Maya Angelou was not Maya Angelou’s name at birth. Like her work, she created it. Born Marguerite Annie Johnson to parents Bailey Johnson and Vivian Baxter, she adapted "Maya" from the childhood nickname given to her by her brother and derived "Angelou" from the surname of her first husband, Anastasios Angelopulos. "Maya Angelou" was initially a stage name under which she performed as a nightclub singer, and toured and recorded a calypso album. She is best known as a writer and poet, publishing ten volumes of poetry and six autobiographical books across her lifetime, with each book chronicling a different period of her life. But she wasn’t simply a writer. At different points in her life she worked as a dancer, a singer, a sex worker, a magazine editor and a streetcar conductor.
Angelou did what not many can do – she defied stereotypes. She was a multifaceted character who was not defined by hardship alone, yet she faced a lot of hardship. She was sent to live with her grandmother at three years old when her parents divorced, and suffered severe sexual abuse as a child, perpetrated by one of her mother’s boyfriends. When her family found out, the man was tried, jailed and eventually murdered. Angelou suspected that one of her uncles killed him. Feeling responsible for the man’s death, she stopped speaking for five years. She felt her words could be deadly. During those years, Angelou read avidly. She was eventually persuaded to speak again by a family friend.
The hardships continued. She came of age in racially segregated Stamps, Arkansas, where the colour of her skin rendered her a second-class citizen. Aged 14 and on a search for her father, she was homeless for a while, then moved in with her mother in California. She dropped out of high school as a single mother at 16, and moved out of home when her son was just two months old, supporting herself and her child with low-paid jobs. But despite the difficulties, she was deeply loved. Speaking to Oprah Winfrey about her teenage pregnancy in 2013, she reminisced: “The world threw me flat on my face. With this little baby I’m trying to raise, and work, and sing songs and dance, and I would go home to (her mother) Vivian Baxter. She would… call her friends, ‘Girl, you can’t believe, the baby is home!’ She never ever made me feel that I had done the wrong thing.”
Angelou married twice, but was never defined by the men in her life. Neither was she restrictively pigeonholed as a hardened, strong black woman. Her work and public appearances taught us that she was tender, witty, warm, and above all, resilient. Her poems came alive in her performances, many of which are easily accessible on YouTube. When she recited her poetry, the words sparkled with humour and affirmation.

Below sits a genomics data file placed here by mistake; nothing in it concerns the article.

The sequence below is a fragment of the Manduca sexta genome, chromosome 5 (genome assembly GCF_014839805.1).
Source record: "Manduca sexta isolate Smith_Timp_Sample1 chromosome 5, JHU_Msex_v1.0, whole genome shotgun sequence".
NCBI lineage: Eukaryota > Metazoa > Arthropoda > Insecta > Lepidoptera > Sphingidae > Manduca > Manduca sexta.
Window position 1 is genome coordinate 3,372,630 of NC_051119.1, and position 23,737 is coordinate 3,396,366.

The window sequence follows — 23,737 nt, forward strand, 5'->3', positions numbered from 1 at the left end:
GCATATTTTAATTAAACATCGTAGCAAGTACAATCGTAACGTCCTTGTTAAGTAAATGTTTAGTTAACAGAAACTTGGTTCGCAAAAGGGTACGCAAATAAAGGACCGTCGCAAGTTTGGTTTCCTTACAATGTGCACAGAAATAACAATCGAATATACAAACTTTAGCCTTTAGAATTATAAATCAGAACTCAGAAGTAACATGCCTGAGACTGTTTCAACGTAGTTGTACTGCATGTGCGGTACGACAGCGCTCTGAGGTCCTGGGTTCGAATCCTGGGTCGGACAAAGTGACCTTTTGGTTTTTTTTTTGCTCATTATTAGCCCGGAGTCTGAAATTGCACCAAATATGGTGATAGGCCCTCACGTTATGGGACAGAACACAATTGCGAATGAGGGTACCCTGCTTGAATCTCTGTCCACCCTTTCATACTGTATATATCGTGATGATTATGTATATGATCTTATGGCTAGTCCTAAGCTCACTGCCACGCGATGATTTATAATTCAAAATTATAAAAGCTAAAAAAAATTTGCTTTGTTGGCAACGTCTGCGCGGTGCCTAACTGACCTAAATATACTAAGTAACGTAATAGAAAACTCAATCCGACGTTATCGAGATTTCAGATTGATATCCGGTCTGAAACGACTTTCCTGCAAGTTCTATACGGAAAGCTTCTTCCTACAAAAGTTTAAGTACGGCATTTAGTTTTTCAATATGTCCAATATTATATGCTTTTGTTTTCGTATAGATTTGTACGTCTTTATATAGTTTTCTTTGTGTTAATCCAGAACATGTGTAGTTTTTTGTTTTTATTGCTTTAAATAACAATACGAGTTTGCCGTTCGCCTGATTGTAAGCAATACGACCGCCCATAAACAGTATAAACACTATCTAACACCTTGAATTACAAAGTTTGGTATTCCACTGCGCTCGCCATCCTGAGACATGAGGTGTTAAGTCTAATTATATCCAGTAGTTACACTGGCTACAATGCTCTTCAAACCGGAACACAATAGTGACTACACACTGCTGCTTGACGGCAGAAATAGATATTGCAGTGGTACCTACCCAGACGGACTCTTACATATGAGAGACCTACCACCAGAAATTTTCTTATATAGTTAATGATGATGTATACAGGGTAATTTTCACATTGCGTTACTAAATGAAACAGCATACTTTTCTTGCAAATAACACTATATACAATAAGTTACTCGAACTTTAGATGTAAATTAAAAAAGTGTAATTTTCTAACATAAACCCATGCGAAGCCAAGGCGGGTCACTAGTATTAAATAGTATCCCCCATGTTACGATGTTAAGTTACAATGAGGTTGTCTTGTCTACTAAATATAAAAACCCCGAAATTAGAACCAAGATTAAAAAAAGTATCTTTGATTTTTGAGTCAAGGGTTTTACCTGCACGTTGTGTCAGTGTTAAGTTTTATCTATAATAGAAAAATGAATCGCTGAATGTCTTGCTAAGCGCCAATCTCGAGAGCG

Angelou will be remembered for her politics as well as her writing. A civil rights activist, she lived in Ghana for a while, and was on first-name terms with James Baldwin, Malcolm X and Dr Martin Luther King Jr. She moved back to the US to assist Malcolm X’s political organising, but his activism was too much of a threat to America’s white establishment and he was assassinated in February 1965, shortly after her return. King was murdered a few years later.
Her work explored race and racism, sex, poverty and the past. She wrote structural racism into America’s public consciousness. Her first memoir, I Know Why the Caged Bird Sings (1969), has often been described as a womanist text. Womanism, a term first coined by fellow black female writer Alice Walker, was deemed a necessary distinction from feminism in order for black women to articulate their experiences of racism, poverty and misogyny. Angelou's experiences as a black woman shaped her life, permeating all that she did. Speaking to The New York Times on the topic of racism in film, she said: “I don’t believe that control of black films must always be in a black person’s hands. But any white person involved in a black story should be respectful of the black person’s sensibilities on the subject.”
It was I Know Why the Caged Bird Sings that catapulted her into the public eye. She lectured and spoke publicly while concentrating on a number of different projects, including the screenplay and soundtrack for the 1972 film Georgia, Georgia. It was the first screenplay by an African-American woman to be filmed, and was eventually nominated for a Pulitzer Prize.
Yesterday, Angelou died at her home in Winston Salem, North Carolina. She was 86. Her work was a beacon of hope for all affected by adversity, and continues to be a lifeline for those in the throes of hardship. "I speak to the black experience," she said, "but I am always talking about the human condition — about what we can endure, dream, fail at and survive."
Listen to Maya Angelou read her poem "Phenomenal Woman" below:
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